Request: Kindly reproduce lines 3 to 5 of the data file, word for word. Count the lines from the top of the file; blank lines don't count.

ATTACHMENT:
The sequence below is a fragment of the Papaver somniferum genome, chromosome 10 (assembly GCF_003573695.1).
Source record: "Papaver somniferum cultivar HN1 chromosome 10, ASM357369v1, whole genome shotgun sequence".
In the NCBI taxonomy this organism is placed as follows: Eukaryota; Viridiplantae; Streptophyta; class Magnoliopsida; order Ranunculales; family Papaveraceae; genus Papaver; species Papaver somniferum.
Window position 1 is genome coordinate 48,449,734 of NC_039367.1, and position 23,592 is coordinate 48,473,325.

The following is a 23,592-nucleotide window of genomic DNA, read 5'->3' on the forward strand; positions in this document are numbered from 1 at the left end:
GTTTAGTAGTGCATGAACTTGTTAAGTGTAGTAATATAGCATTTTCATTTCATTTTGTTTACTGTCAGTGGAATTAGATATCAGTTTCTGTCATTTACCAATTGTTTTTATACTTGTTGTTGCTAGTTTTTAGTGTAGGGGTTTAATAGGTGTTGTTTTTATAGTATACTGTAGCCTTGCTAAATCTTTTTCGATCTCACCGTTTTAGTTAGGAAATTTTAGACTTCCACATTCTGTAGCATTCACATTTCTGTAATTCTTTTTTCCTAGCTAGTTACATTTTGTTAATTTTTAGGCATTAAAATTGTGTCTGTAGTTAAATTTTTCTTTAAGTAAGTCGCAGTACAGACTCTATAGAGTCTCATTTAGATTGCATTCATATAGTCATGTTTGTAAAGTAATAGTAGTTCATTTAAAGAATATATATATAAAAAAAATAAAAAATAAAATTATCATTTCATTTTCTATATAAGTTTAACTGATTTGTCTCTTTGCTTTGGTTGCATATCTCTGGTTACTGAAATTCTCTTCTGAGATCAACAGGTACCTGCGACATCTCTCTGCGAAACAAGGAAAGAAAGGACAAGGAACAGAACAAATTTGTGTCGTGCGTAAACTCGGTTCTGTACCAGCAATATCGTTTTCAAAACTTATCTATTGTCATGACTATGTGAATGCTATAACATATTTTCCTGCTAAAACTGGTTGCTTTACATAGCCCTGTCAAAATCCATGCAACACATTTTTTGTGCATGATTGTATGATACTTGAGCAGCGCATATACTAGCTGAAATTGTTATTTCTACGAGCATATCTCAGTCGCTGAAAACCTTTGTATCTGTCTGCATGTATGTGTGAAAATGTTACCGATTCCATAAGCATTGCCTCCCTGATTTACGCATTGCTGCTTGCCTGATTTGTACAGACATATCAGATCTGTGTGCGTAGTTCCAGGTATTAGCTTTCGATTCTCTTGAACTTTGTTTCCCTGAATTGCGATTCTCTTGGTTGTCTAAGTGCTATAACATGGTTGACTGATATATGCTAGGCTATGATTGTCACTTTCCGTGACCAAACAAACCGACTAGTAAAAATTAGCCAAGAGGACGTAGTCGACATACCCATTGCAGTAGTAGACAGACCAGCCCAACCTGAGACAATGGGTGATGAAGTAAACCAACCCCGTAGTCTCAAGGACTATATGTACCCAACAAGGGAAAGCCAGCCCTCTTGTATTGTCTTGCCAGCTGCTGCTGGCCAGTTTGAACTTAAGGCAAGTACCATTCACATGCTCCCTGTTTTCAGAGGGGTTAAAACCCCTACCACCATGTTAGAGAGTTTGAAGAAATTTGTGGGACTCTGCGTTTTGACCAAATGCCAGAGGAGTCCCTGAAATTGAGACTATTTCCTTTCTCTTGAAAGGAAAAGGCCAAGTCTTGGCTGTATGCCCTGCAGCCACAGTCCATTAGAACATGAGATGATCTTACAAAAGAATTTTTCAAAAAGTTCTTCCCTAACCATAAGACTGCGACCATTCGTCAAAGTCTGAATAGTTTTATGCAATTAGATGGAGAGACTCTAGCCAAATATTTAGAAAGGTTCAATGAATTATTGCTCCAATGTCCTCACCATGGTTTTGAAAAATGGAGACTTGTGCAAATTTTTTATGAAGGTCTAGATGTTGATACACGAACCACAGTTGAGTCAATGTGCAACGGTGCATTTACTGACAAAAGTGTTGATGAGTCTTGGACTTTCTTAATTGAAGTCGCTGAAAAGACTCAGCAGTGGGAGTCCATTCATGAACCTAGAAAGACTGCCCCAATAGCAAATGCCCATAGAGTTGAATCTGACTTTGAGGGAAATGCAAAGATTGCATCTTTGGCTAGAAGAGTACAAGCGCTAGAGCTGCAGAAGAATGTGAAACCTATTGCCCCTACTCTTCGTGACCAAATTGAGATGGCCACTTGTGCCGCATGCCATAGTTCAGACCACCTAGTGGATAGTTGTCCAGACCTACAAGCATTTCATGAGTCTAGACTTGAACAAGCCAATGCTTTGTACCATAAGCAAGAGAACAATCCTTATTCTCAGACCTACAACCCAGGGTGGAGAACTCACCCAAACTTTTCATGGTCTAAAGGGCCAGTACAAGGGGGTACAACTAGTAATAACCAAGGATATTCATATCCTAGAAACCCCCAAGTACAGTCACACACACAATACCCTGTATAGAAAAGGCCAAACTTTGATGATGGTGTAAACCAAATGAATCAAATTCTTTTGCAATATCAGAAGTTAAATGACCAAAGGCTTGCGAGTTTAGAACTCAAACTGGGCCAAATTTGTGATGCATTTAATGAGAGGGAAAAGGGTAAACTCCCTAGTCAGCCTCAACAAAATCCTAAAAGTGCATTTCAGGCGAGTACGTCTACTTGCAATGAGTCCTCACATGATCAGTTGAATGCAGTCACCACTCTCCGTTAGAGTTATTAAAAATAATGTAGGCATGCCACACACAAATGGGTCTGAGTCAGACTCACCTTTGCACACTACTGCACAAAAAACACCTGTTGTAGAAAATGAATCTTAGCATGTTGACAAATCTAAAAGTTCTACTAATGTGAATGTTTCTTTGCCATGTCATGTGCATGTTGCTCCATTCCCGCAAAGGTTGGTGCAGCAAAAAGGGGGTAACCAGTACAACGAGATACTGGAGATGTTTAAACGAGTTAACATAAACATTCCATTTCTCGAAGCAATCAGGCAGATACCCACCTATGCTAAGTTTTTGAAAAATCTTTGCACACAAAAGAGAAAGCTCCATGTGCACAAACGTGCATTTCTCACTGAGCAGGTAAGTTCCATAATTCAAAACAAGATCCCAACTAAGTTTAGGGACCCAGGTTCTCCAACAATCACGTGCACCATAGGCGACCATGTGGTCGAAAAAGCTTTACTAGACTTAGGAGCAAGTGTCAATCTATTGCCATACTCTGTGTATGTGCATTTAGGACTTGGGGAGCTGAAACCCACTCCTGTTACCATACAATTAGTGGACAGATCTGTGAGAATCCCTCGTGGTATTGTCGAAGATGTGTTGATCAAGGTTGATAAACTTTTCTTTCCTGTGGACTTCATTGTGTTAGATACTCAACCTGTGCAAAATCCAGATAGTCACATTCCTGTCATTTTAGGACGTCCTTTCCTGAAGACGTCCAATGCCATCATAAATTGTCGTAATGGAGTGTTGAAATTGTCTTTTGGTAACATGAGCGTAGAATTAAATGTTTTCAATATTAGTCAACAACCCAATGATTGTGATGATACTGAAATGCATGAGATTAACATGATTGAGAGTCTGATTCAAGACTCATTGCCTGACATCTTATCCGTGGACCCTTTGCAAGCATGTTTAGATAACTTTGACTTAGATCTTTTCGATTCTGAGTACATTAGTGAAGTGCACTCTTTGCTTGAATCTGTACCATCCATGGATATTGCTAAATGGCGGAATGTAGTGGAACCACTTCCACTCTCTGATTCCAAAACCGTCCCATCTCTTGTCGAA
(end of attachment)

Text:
In the NCBI taxonomy this organism is placed as follows: Eukaryota; Viridiplantae; Streptophyta; class Magnoliopsida; order Ranunculales; family Papaveraceae; genus Papaver; species Papaver somniferum.
Window position 1 is genome coordinate 48,449,734 of NC_039367.1, and position 23,592 is coordinate 48,473,325.

The following is a 23,592-nucleotide window of genomic DNA, read 5'->3' on the forward strand; positions in this document are numbered from 1 at the left end: